Freelancing may equal freedom, but this lifestyle won’t flourish if you’re unorganized, unfocused — and winging it.
So, let’s get organized.
Every few weeks the same handful of topics bubble up among my freelance colleagues. What’s top on the list these days? Scheduling.
Freelance creatives are always looking for more work or wondering how to manage an avalanche of accepted project proposals within days of one another. When you’re newer to this work style, the feast or famine rollercoaster is a wildly popular ride.
You can ease those extreme stresses by getting better about scheduling client projects and the ongoing tasks that keep your business afloat in bite-size pieces during peak periods of focus and creative flow.
How should a freelance schedule work?
What hours do I work?
How do I actually complete huge projects on my own?
If these questions have crossed your mind, keep on reading. I left my last newspaper job in 2009 and have learned a few things (thanks to trial and error!) over the years about managing my small writing business.
Here are a few thoughts from my desk to yours.
- Unlearn What Society Has Taught You
- Create a Schedule That Works for You
- Learn Your Creative Energy Flow
- Experiment With Time Blocking
- Prepare for the Unexpected
Disclosure: This blog is reader-supported, which means this post contains affiliate links and advertisements. I earn a small commission if you shop through them, which helps fund this website so I can continue to bring you amazing content. Thank you! ~Angela
Unlearn What Society Has Taught You
When you start working in a freelance capacity, it’s common to structure your days around the ways you’ve worked in the past. You might block out eight hours on your calendar, plan to start at 8:00 am or put in 40 hours each week. Or, you might just keep grinding day and night because — projects are piling up and it feels good to send out those invoices.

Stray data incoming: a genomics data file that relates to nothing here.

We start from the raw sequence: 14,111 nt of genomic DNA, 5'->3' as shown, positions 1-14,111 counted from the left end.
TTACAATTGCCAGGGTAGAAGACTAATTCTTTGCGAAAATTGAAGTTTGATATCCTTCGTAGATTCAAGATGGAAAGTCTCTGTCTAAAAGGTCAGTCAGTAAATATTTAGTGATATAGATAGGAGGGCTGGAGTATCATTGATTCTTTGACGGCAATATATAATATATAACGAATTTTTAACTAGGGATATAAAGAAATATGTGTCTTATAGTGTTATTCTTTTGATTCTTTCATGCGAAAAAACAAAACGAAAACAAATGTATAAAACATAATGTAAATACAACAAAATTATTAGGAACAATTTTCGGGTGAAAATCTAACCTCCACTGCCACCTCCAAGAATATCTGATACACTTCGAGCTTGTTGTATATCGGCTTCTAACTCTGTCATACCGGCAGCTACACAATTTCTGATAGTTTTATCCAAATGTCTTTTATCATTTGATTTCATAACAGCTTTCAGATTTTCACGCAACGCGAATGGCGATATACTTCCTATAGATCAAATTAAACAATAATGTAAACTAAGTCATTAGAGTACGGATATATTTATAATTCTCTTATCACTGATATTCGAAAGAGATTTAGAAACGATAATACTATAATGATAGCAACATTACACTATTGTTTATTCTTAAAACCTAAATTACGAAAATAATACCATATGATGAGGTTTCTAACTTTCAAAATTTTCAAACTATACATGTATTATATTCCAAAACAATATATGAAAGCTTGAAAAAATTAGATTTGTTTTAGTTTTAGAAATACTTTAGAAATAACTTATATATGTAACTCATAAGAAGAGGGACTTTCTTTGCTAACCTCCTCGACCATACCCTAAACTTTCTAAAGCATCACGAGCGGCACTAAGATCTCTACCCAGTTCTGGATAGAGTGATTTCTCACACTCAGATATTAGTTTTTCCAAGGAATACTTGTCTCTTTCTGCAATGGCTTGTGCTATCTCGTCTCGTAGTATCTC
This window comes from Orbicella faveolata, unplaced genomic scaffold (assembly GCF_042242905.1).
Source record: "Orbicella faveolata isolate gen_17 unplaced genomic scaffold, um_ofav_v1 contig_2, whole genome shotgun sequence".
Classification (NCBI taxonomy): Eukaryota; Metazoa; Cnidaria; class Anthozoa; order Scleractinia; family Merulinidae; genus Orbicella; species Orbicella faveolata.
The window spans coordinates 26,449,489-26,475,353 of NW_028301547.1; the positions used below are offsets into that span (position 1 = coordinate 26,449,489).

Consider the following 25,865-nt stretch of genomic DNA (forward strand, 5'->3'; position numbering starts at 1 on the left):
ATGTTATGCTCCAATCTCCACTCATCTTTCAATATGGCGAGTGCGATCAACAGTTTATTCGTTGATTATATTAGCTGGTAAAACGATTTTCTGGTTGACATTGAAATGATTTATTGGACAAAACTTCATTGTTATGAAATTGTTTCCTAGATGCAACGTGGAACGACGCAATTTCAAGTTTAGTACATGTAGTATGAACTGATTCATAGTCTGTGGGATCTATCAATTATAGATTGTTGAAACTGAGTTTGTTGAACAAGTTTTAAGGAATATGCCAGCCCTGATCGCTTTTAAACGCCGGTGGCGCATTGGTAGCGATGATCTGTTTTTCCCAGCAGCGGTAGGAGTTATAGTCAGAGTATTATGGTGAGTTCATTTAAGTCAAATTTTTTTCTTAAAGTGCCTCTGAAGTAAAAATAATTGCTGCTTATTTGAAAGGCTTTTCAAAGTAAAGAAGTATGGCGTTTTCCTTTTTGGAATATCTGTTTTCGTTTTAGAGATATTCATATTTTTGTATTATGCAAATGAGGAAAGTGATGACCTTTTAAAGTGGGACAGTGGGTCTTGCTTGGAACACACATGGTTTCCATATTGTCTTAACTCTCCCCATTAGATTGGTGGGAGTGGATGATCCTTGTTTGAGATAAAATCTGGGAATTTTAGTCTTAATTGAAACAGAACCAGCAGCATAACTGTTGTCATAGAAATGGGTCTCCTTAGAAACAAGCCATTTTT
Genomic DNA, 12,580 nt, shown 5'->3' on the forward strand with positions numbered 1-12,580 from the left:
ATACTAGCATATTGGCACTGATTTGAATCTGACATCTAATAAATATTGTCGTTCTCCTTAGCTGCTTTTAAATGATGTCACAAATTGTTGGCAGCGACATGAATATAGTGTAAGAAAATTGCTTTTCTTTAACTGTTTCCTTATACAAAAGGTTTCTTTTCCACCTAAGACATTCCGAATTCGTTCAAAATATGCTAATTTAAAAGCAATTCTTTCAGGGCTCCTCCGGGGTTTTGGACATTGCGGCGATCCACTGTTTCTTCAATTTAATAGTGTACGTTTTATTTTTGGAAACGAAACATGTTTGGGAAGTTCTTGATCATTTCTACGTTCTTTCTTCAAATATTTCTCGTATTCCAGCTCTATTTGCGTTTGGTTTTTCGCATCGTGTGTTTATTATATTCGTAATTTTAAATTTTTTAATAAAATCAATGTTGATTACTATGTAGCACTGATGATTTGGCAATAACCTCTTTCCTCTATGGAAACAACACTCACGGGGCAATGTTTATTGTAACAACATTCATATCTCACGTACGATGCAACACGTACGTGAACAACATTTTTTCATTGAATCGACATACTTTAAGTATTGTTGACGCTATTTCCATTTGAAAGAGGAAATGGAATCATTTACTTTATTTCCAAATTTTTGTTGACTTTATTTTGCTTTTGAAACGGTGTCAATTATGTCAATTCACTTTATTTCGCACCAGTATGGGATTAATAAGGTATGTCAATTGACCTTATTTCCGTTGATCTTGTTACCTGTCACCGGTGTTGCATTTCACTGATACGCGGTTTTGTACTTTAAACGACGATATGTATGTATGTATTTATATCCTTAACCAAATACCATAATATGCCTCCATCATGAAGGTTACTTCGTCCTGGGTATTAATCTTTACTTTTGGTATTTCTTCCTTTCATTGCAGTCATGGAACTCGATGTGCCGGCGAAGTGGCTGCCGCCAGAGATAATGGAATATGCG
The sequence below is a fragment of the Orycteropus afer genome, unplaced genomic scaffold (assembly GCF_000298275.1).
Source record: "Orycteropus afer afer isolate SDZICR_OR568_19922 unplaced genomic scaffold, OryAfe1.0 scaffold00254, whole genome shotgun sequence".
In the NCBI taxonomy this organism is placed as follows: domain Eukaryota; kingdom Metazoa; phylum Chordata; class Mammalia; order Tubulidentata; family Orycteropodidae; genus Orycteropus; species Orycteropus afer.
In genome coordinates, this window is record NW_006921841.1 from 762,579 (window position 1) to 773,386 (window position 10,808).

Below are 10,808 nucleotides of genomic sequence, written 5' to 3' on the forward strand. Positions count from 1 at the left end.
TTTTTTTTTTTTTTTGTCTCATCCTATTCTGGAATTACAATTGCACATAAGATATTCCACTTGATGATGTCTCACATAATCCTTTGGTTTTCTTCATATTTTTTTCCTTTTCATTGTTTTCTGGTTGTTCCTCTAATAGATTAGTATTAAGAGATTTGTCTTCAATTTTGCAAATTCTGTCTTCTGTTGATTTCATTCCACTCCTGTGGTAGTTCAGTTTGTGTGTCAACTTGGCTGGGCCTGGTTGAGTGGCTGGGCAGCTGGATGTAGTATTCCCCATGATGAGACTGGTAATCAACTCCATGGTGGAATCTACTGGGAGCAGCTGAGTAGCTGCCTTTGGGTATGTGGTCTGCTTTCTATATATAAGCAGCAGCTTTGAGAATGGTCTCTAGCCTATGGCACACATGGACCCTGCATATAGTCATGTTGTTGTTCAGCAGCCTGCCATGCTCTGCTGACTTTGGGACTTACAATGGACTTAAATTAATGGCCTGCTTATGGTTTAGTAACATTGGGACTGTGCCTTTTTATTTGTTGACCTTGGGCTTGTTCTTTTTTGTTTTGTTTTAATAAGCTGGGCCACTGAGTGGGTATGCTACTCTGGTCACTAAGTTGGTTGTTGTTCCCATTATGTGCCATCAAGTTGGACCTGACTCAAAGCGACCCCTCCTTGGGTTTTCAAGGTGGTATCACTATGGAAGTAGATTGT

I invite you to pause.
You don’t have to run your business as a mirror of your former employers. This is your career. You can work as many or as few hours, at any time of day, to meet your goals.
Next time your freelance schedule is making you upset, ask yourself why you’re working the way you do? Is it because it’s a familiar process? Or, is it because it’s actually working for you and helping you meet your deadlines and goals?
Create a Schedule That Works for You
Let me emphasize this again: You didn’t start freelancing to be bound by your past employers’ rules, methods and scheduling. As you brainstorm the best working hours and conditions, think beyond your work tasks.
Life: When are you most energetic and focused? Work during those hours. For me it’s mornings. For a fellow content marketing bestie, it’s late evening after her kiddos go to bed. You do you.
Family and Friends: Do you want to drop the kids off at school, go to a daytime yoga class with a friend or take a long lunch each day with a neighbor? Do it. Making time for family and friends fills your emotional well-being, which means you’ll perform better during working hours.
Health: Do you need to make accommodations to best manage your health? I do. I take long mid-day breaks to give my hands a typing break.
Goals: It doesn’t matter when you work, as long as you’re making progress on your projects and business goals. If you prefer to work evenings and weekends, do it. If you work best in two-hour time chucks flanked with hour breaks, schedule that.